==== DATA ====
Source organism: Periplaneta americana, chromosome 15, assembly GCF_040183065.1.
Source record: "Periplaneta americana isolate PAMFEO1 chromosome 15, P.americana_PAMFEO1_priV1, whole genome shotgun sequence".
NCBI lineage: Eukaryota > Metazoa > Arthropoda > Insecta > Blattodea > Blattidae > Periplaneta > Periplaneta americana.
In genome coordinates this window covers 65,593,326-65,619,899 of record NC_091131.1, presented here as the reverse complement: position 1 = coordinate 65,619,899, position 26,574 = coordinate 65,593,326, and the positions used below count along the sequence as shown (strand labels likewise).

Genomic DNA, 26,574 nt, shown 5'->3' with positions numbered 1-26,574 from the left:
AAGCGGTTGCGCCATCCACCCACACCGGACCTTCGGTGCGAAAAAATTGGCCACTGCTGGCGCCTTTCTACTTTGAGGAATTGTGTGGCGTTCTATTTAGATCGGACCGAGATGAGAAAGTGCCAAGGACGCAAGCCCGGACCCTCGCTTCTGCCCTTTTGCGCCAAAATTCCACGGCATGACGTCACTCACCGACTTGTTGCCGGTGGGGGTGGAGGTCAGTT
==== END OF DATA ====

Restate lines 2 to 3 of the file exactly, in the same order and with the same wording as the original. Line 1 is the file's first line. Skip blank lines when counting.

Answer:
Source record: "Periplaneta americana isolate PAMFEO1 chromosome 15, P.americana_PAMFEO1_priV1, whole genome shotgun sequence".
NCBI lineage: Eukaryota > Metazoa > Arthropoda > Insecta > Blattodea > Blattidae > Periplaneta > Periplaneta americana.